NAIROBI (Xinhua) --
Africa’s crop research body is set to start
commercializing climate smart maize variety in Sub Saharan
Africa (SSA) to help save farmers from experiencing complete
crop loss when drought and insects affect their farms.
Agricultural Technology Foundation (AATF) will commence the
commercialization process after securing 27 million U.S. dollars
grant from Bill and Melinda Gates Foundation (BMGF).
“We intend to offer
dependable solutions to farmers and reach the countries within
the next five years,” Denis Kyetere, Executive Director of AATF,
told journalists on Wednesday.
Kyetere said that
the initiative will help promote the role of biotechnology in
coping with climate change in the countries to be covered.
He said that the
amount will go towards deregulation and commercialization of
transgenic insect-pest protected maize hybrids (trademarked as
TELA maize) in Kenya, Uganda, Tanzania, Mozambique and Ethiopia,
over the next five years.
“The grant from BMGF
will help us scale impact of transgenic products to help farmers
across target countries grow varieties that are not affected by
drought and pests,” he added.
Africa is a
drought-prone continent, making farming risky for millions of
smallholder farmers who rely on rainfall to water their crops.
“Maize is the most
widely grown staple crop in the region where more than 300
million farmers depend on it as their main food source yet it is
severely affected by frequent drought,” Kyetere noted.
Scientists launch guide to tap
investment in climate smart agriculture in Africa
NAIROBI (Xinhua) --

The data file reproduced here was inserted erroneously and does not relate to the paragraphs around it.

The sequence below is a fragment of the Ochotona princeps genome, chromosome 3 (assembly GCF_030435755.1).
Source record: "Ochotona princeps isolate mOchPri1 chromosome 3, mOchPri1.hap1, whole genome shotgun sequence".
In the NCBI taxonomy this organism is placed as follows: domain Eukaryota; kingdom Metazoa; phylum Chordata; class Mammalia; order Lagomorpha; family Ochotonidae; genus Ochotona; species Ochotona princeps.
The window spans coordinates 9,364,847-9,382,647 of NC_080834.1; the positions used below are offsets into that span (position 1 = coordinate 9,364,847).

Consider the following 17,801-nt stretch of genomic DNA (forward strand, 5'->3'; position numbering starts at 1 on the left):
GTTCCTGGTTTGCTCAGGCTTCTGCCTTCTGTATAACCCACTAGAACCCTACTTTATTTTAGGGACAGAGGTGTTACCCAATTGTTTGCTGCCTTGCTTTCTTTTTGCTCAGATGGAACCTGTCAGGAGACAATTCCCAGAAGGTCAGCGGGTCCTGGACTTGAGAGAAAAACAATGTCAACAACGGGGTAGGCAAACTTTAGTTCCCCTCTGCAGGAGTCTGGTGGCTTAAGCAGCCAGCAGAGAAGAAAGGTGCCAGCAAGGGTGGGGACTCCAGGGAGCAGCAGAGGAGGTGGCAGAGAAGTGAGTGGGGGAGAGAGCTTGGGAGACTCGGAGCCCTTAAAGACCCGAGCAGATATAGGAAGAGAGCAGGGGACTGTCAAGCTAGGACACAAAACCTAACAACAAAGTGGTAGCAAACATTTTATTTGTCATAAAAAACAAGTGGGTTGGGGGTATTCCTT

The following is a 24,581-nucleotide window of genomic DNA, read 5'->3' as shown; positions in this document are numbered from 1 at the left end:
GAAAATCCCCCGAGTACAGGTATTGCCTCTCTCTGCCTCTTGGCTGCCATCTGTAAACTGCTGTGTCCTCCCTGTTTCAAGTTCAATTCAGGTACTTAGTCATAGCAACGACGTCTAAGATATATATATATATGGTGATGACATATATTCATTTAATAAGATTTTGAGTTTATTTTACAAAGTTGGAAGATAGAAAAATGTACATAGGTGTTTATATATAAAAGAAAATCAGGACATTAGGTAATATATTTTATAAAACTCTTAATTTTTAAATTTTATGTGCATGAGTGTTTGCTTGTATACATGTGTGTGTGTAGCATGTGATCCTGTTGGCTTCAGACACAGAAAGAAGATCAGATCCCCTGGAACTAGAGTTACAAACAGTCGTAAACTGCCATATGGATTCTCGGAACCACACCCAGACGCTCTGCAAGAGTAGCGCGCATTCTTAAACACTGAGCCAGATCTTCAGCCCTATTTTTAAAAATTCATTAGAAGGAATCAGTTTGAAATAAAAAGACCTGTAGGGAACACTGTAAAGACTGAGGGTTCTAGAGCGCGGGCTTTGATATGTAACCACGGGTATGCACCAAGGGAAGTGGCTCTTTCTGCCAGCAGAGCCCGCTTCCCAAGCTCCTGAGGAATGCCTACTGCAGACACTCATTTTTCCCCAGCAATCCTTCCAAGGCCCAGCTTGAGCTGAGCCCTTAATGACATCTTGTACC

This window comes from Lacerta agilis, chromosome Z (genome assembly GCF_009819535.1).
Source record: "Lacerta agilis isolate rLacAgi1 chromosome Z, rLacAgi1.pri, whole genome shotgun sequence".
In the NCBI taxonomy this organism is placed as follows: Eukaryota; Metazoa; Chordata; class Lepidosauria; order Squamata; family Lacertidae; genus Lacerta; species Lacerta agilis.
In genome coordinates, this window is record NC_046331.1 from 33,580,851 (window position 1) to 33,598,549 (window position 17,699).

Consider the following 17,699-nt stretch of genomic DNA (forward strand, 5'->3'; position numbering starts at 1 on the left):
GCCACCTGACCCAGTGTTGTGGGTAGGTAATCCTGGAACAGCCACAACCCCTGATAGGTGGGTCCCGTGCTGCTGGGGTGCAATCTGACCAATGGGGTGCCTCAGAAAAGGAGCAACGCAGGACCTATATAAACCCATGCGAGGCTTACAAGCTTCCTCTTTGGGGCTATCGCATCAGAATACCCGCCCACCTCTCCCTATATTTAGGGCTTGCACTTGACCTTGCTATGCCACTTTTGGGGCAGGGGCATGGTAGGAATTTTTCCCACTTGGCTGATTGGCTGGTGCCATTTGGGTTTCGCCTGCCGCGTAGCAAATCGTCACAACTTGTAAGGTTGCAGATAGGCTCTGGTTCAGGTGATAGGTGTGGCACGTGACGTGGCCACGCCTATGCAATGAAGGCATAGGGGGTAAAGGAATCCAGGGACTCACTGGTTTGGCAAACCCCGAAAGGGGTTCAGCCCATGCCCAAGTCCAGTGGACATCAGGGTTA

Scientists from the International Center for
Tropical Agriculture (CIAT) on Wednesday launched a guide aimed
at tapping investment in climate smart agriculture in Africa.
The detailed guide
on the status and opportunities for investment in climate smart
agriculture in 14 African countries provide, for the first time,
a scientific framework to guide future climate smart agriculture
financing in the continent.
agriculture practices seek to help farmers adapt to changing
weather patterns, while reducing emissions and boosting food
security,” Evan Girvetz, Senior Scientist at CIAT and project
team leader said during a global conference to fast-track
adoption of climate-smart strategies in Africa in Nairobi.
that for many large donors, private sector companies and African
governments, investing in African agriculture is still extremely
“Our data and
evidence based report aim to reduce that risk, by providing a
detailed analysis of the most effective approaches to the
sustained adoption of climate smart agriculture from a local to
a national level,” he added.
The scientist noted
that the impacts from climate change on people in Sub-Saharan
Africa are expected to be some of the greatest compared to other
regions by 2,100, yet the continent currently only receives 5
percent of climate funding.
Ademola Braimoh, the
World Bank Coordinator for climate smart agriculture said that
large-scale investments in climate-smart agriculture need to be
based on solid evidence that provide productivity and climate
“With the work from
CIAT scientists, we are now far better equipped to make
financing decisions to climate-proof African agriculture in
these countries,” Ademola said.
The project focuses
on Senegal, Rwanda, Mozambique, Uganda, Kenya, Tanzania, Zambia,
Ethiopia, Côte D’Ivoire, Zimbabwe, Lesotho, Benin, Niger and
It provide a
snapshot of the key issues such as climate impacts, climate
smart agriculture practices, relevant policies, and financing
opportunities for scaling up the promotion and sustained
adoption of climate smart agriculture interventions.
The researchers have
noted in details policy and investment recommendations based on
an analysis of current drivers and constraints to adoption the
“There is an
insatiable appetite from African governments for up-to-date
information on how to implement climate-smart agriculture,”
Robert Zougmore, Africa Lead on Climate Change, Agriculture and
Food Security (CCAFS) said.
He said that the
climate smart agriculture profile is being used to inform
national climate change plans and programs in Senegal.
“The creation of
profiles for three states in Nigeria has been requested by the
UN Food and Agriculture Organization (FAO), demonstrating the
high demand for this data West Africa-wide,” he added.